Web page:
Given the progression of the covid-19 pandemic, the faculty will be offering physically distanced learning as per the university guidelines in Semester 1. Given the size and complexity of the humanities faculty, the majority of our courses will not require students to be on campus in the first semester with a few exceptions in the performing and creative arts, languages, and professional degrees. Please consult the list below very carefully.
In commemoration of 11 February – the 55th anniversary of District Six being declared a whites-only area – ballet master, UCT alumnus and honorary doctorate recipient Johaar Mosaval shared his memories of the much-loved community.
Four UCT Faculty of Humanities academics were awarded two UCT Creative Works Awards for 2020: Associate Professor Nadia Davids and Professor Jay Pather for their production What Remains, and Nkule Mabaso and Associate Professor Nomusa Makhubu for their exhibition The Stronger We Become.
As the largest faculty on campus, the Faculty of Humanities is home to more than 6000 Undergraduate and Postgraduate students annually. Currently 43 countries are represented in our student body. We attract students and academics from across the globe which means exposure to a rich diversity of knowledge, experience and best practice.
Research and Teaching
UCT Faculty of Humanities has a reputation for demanding excellence from our staff and students. We are home to some of South Africa's most celebrated intellectuals, including: award-winning composers and singers; renowned artistic directors and literary critics; world famous novelists and poets; national policy makers and advisors to government; sought-after economists; and highly respected social science researchers.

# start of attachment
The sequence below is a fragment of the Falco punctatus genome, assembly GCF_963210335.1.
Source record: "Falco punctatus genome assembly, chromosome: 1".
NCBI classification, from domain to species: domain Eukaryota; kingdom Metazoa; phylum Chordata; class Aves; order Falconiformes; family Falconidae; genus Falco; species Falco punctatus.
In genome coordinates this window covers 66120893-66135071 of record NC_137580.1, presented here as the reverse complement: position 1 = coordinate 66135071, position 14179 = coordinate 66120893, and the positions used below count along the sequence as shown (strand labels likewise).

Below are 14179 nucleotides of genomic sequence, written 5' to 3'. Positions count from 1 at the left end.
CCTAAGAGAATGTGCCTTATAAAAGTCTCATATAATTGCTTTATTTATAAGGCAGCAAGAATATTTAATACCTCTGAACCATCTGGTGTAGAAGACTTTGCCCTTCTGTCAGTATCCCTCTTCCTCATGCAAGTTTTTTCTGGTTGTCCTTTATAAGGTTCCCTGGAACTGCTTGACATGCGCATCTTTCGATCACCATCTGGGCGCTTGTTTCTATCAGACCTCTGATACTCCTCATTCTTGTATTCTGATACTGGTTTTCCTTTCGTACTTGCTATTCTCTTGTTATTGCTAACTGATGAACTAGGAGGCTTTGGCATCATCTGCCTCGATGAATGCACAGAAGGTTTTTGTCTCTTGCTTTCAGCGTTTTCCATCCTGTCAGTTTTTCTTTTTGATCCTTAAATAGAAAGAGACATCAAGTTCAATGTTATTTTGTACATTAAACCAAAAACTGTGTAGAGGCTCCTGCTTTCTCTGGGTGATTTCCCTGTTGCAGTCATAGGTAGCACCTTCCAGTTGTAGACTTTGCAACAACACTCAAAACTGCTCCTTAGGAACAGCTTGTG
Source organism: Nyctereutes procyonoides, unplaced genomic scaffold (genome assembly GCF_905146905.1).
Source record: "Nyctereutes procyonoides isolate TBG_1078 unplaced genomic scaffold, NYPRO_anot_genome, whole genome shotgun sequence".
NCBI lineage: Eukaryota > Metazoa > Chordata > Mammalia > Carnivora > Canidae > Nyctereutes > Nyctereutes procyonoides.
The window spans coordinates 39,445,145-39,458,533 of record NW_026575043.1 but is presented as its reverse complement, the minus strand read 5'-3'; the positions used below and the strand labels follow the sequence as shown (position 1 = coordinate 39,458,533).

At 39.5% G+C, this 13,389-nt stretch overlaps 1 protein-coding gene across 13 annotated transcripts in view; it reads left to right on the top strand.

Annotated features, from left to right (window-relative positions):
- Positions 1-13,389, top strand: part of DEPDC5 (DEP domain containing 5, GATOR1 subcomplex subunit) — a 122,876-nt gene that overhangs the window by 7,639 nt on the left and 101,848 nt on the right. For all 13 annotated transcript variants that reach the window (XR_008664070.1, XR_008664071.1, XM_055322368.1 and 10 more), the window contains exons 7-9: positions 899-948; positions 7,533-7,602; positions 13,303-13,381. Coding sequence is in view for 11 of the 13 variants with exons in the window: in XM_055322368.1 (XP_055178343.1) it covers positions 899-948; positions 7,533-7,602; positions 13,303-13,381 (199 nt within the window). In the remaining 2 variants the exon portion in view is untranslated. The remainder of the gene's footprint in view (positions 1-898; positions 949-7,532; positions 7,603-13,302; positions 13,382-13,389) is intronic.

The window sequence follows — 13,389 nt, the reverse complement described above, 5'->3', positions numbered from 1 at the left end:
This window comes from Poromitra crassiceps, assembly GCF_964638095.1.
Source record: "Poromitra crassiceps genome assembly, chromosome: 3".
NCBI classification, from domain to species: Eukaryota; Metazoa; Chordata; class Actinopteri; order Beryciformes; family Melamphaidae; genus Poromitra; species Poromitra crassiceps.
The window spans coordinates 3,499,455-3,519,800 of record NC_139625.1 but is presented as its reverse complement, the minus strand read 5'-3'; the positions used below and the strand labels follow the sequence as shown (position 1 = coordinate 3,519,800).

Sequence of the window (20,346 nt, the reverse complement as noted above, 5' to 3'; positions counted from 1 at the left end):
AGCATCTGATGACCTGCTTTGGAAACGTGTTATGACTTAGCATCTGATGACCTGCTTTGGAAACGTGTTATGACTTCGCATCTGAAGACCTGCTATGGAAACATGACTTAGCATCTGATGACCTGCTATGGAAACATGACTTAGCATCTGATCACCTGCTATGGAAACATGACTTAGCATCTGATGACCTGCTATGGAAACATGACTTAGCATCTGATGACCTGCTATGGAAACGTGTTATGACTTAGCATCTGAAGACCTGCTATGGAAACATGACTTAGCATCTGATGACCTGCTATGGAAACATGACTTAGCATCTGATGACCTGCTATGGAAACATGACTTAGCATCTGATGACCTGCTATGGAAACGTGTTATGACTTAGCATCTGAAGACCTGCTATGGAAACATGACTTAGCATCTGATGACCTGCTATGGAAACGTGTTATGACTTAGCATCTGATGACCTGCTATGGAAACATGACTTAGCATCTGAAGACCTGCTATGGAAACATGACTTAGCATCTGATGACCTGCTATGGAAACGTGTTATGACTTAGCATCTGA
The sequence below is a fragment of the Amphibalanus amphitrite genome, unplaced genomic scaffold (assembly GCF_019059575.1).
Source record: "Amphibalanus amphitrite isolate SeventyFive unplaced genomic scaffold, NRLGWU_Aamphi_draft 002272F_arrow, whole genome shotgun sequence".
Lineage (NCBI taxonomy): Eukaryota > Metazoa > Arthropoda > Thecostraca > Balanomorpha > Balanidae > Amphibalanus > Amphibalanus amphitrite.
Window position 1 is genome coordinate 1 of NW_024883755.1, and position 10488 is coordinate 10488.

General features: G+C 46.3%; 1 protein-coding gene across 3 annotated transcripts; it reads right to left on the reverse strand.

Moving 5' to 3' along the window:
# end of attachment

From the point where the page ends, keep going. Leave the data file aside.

We produce exceptional young people who possess imagination, insight, mental agility and analytical skills. As a result of these attributes, our graduates are highly sought after both locally and abroad. Most of our students advance to postgraduate study which further enhances their skills and employment opportunities. A Humanities qualification prepares you for a multitude of career paths in the public sector, corporate workplace and in academia.
In the Humanities, we teach our students to be analytical, to question, to engage in ‘out of the box’ thinking, to ask the difficult questions and to use their imagination in solving real world problems. If this sounds exciting, then you will definitely thrive in this environment and you will enjoy your time with us. Harry Garuba Dean of Humanities